Gneia originated when a young mage overexerted his aura (the energy drawn on for casting spells) and continued to practice a spell he was struggling to learn. Later that night he lost his sight for several seconds. The same happened with his other senses, and the episodes became more frequent and lasted longer, until all had gone at once, and showed no signs of returning, leaving him, as far as he could tell, floating in endless darkness.
When an individual's life energy, or aura, is depleted and continues to be exerted, it begins to fail. The first sign of it is the loss of one of the senses for no apparent reason.
Sense loss. In terminal cases, the individual's life force is essentially depleted, and their spirit is fading from the world, though they still exist in their body until its death. Long-term cases result in insanity, though it's only ever a matter of days in the longest untreated cases before either a fatal accident, successful suicide, or starvation.
Anything or anyone who can supplement the patient's life force. Some are gifted in sharing their own aura to heal others, though in terminal cases this only delays the inevitable, it can at least allow the patient a chance to see their loved ones before they are left to complete darkness and a terrifying but physically painless death. Eonwood is the only known remedy that can cure, or at least indefinitely alleviate the symptoms of Gneia. In tamer cases, it can be ingested as a pulp to restore life force, while in terminal cases it must be worn as a pendant for the rest of the patient's life.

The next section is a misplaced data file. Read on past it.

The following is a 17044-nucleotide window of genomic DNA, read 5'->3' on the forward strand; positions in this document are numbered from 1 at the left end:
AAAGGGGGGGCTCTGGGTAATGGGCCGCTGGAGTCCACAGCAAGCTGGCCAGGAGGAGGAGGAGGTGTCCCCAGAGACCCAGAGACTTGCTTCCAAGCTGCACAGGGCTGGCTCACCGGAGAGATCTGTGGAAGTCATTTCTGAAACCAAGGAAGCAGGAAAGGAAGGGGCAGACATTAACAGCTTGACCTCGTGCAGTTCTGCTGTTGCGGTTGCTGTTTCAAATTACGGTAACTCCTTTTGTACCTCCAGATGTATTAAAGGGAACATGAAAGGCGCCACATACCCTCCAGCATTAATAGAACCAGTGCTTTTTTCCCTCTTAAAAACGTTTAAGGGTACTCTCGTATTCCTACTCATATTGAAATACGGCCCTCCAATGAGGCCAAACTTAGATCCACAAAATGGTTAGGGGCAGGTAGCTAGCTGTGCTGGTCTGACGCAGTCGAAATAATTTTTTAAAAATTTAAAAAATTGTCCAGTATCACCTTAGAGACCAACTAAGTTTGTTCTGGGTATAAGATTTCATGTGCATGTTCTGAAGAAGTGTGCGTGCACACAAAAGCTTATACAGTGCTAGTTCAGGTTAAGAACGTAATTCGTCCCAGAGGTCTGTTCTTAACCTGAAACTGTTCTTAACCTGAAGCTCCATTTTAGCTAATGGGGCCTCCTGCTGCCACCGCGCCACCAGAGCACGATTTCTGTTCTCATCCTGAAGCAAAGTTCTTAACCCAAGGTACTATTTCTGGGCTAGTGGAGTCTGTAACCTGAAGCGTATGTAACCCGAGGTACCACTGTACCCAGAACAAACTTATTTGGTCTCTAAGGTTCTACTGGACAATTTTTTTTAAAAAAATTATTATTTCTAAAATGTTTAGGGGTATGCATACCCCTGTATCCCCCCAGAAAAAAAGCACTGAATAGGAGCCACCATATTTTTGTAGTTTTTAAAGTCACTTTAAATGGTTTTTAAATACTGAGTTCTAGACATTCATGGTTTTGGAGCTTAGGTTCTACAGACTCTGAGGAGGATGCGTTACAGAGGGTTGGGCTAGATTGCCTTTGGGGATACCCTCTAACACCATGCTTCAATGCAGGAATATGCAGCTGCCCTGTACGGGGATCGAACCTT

Again, Eonwood is one of the best defenses against Gneia, though it is dangerous for a mage to grow used to having an extended aura. Mages are taught early to know their limits, and to push their boundaries only in dire need, and even then to resort to external sources of magical energy if at all possible. Wisdom and self-discipline is a mage's best defense against this condition.
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